IL: Though your art over the years has consistently looked outward to the world, aiming to prod its audience into thinking more deeply about many things, it seems to me to have evolved in its approach in the last decade. Performances of the mid 1990’s were often provocative and polarizing, probably eliciting a strong and immediate reaction from the viewer. More recently however your material work and performances have struck me as more inclined to humour, probing perhaps deeper but more gently. They strike me as more thoughtful and less visually confrontational. Firstly do you agree with my analysis of this evolution. Secondly, if you do agree, do you think this development reflects evolving realities in Indonesia or rather, a shift in your own life.

A: Yes I agree with your analysis. As an artist with the approach I have described and clarified above, and because I deal with problems and intentionally want to be involved in social processes, I have had to develop different kinds of work strategies for different times and different situations. Provocation and humor are methods that can apply when needed and necessary. But the deeper understanding of the nature of the problems is the aim. My ultimate goal in participating in social processes is to provoke change: change to a better situation, to a more human and more just system. I don’t know if this has to do with evolving realities in Indonesia – I’m not sure. Indonesia has been undergoing a democratic process over the last 10 years (we call it the Reform Era). There have been some improvements such as freedom of the press and the elimination of the military’s involvement in politics. However, there have also been changes for the worse, such as for example an increase in corruption and environmental destruction. Probably this evolution has more to do with the shift in my life and my creative methods themselves.

IL: Some curators have said that socio-political art in Indonesia is a fashion and that now this fashion is more or less dead. I disagree and think that it is not the socio-political content that has disappeared, but rather the way of expressing it. Looking around in Yogyakarta however, one does see a lot of art that appears to have little meaning, social or otherwise. What do you make of the current art-world situation in Indonesia.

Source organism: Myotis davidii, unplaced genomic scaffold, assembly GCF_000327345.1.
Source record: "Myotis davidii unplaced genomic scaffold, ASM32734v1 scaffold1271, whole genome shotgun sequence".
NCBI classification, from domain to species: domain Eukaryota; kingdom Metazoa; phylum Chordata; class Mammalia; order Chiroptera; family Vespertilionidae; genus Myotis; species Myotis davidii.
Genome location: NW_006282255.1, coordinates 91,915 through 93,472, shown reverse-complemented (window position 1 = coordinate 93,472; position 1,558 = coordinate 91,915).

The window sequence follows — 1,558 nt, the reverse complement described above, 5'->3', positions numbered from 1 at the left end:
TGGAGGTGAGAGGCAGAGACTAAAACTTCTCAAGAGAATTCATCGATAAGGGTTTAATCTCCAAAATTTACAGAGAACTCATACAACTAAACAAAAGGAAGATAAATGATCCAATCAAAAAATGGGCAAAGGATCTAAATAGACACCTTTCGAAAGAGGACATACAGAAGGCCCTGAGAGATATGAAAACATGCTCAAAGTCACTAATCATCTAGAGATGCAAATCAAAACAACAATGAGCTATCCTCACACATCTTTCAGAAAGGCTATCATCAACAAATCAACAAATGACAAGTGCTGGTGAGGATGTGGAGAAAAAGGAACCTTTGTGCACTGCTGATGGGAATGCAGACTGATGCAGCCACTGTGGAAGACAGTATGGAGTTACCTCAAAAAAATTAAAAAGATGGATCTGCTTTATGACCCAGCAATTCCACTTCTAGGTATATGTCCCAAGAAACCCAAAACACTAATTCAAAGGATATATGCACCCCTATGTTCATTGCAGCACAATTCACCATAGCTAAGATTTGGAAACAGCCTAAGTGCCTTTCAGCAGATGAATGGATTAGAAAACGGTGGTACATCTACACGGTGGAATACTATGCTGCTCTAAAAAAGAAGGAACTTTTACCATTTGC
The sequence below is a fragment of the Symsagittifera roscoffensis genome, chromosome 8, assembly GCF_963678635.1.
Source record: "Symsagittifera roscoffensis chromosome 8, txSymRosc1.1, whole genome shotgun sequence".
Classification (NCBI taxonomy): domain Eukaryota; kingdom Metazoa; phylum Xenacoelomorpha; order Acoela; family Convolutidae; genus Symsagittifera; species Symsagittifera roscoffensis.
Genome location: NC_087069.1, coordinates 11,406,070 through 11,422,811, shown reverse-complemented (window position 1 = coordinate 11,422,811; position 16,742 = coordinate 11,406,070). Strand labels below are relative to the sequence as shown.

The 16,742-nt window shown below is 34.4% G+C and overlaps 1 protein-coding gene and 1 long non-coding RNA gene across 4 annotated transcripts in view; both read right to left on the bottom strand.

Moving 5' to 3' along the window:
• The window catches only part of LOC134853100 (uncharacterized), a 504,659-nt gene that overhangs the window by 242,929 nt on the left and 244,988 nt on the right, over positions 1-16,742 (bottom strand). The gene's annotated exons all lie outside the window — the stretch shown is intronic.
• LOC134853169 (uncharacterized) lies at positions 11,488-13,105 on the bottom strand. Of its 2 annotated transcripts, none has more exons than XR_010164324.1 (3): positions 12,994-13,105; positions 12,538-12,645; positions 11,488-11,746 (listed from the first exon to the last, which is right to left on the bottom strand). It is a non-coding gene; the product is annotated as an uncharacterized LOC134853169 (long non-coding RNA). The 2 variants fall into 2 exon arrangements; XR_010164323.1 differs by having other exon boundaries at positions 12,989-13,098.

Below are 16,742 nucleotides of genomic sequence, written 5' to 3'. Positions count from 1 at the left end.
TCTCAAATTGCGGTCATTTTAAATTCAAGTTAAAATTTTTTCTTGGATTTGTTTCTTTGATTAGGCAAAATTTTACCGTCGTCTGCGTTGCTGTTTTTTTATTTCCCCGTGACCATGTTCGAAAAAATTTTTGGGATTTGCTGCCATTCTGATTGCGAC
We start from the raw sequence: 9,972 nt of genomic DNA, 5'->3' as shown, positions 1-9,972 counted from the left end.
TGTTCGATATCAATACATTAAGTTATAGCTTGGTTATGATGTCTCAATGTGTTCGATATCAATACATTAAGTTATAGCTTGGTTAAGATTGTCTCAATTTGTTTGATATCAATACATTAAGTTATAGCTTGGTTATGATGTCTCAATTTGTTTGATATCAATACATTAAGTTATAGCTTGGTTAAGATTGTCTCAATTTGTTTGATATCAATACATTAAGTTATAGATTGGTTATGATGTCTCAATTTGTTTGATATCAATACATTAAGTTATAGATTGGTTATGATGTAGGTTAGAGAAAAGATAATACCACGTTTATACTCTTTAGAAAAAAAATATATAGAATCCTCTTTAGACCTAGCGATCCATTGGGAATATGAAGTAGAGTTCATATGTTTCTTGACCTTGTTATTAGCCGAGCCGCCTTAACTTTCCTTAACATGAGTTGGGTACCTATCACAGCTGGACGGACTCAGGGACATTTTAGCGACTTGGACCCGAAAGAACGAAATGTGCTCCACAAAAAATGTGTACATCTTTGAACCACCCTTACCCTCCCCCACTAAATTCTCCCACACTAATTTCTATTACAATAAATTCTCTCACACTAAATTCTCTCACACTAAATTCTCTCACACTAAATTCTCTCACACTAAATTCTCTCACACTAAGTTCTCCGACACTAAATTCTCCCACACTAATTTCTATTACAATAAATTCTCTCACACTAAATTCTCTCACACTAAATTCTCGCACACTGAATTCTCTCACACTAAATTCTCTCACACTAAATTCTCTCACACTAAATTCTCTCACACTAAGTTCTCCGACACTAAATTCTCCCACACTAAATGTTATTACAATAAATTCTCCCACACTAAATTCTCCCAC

A: I think that those who see so-called political art as a fashion are using market parameters to judge – you know when people describe ‘ style’ or’ genre’ in the context of the market, the terms reference fashion. But those who are dealing with real social- political problems (which unfortunately never cease to exist) will continue to make political art whether the market or curators say it’s fashionable or not! Probably art with political content in Yogya is not as prominent as before but it is not disappearing. Last year I curated a show including 34 young artists involved in dealing with particular issues relating to “10 Years of Reform Era”. Well, those young artists developed their own way of expressing these issues, which is exciting! Certainly it is true that there is more mindless and meaningless art in Yogya now and that this sells well in the market. But this doesn’t mean that all Yogya artists are turning to this mindless activity for the sake of money. And this is also true more generally with Indonesian artists.

IL: For the past while you have been using the Malay world’s variation of Arabic script, called Jawi, for your performances and installations. Because of Jawi’s interesting ability to phonetically reproduce the sounds of other languages, you have used the script to deliver a variety of messages in a number of different places around the world. China, 
Australia, the Middle East, Germany, Japan….
Firstly, can you explain what motivated you to first see Jawi as a tool for art making. Also, why you feel Jawi manages to connect the world of Islam to the non-Muslim world. Please describe in a little detail what you have done with Jawi in these various countries or any others. Finally, give some idea of the reaction the work has had from the people there.